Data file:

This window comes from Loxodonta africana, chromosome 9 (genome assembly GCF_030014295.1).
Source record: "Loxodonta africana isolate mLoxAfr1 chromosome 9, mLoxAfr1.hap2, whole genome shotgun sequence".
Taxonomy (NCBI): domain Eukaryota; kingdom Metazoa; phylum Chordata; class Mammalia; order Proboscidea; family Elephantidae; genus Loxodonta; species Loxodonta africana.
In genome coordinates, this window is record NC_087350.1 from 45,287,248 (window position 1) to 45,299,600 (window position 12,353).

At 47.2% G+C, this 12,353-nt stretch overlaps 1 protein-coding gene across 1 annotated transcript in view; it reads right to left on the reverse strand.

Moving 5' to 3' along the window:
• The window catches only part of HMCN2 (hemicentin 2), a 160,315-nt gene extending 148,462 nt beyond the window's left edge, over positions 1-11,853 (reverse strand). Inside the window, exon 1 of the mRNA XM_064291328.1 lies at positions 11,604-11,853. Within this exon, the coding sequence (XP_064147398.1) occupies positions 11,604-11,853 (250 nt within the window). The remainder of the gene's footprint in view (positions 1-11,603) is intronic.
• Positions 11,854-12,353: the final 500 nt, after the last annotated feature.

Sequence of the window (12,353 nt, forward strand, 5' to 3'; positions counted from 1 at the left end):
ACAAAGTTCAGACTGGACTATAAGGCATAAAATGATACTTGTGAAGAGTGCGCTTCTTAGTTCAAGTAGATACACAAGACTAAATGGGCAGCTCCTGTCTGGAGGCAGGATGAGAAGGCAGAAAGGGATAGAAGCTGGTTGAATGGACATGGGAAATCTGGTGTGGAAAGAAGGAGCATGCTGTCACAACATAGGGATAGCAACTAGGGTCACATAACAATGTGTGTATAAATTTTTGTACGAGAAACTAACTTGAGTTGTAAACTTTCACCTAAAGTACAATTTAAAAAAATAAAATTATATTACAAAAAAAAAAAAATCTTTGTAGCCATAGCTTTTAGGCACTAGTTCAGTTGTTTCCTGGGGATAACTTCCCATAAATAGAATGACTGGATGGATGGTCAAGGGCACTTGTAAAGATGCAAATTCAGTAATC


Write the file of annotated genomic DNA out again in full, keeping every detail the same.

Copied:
This window comes from Loxodonta africana, chromosome 9 (genome assembly GCF_030014295.1).
Source record: "Loxodonta africana isolate mLoxAfr1 chromosome 9, mLoxAfr1.hap2, whole genome shotgun sequence".
Taxonomy (NCBI): domain Eukaryota; kingdom Metazoa; phylum Chordata; class Mammalia; order Proboscidea; family Elephantidae; genus Loxodonta; species Loxodonta africana.
In genome coordinates, this window is record NC_087350.1 from 45,287,248 (window position 1) to 45,299,600 (window position 12,353).

At 47.2% G+C, this 12,353-nt stretch overlaps 1 protein-coding gene across 1 annotated transcript in view; it reads right to left on the reverse strand.

Moving 5' to 3' along the window:
• The window catches only part of HMCN2 (hemicentin 2), a 160,315-nt gene extending 148,462 nt beyond the window's left edge, over positions 1-11,853 (reverse strand). Inside the window, exon 1 of the mRNA XM_064291328.1 lies at positions 11,604-11,853. Within this exon, the coding sequence (XP_064147398.1) occupies positions 11,604-11,853 (250 nt within the window). The remainder of the gene's footprint in view (positions 1-11,603) is intronic.
• Positions 11,854-12,353: the final 500 nt, after the last annotated feature.

Sequence of the window (12,353 nt, forward strand, 5' to 3'; positions counted from 1 at the left end):
ACAAAGTTCAGACTGGACTATAAGGCATAAAATGATACTTGTGAAGAGTGCGCTTCTTAGTTCAAGTAGATACACAAGACTAAATGGGCAGCTCCTGTCTGGAGGCAGGATGAGAAGGCAGAAAGGGATAGAAGCTGGTTGAATGGACATGGGAAATCTGGTGTGGAAAGAAGGAGCATGCTGTCACAACATAGGGATAGCAACTAGGGTCACATAACAATGTGTGTATAAATTTTTGTACGAGAAACTAACTTGAGTTGTAAACTTTCACCTAAAGTACAATTTAAAAAAATAAAATTATATTACAAAAAAAAAAAAATCTTTGTAGCCATAGCTTTTAGGCACTAGTTCAGTTGTTTCCTGGGGATAACTTCCCATAAATAGAATGACTGGATGGATGGTCAAGGGCACTTGTAAAGATGCAAATTCAGTAATC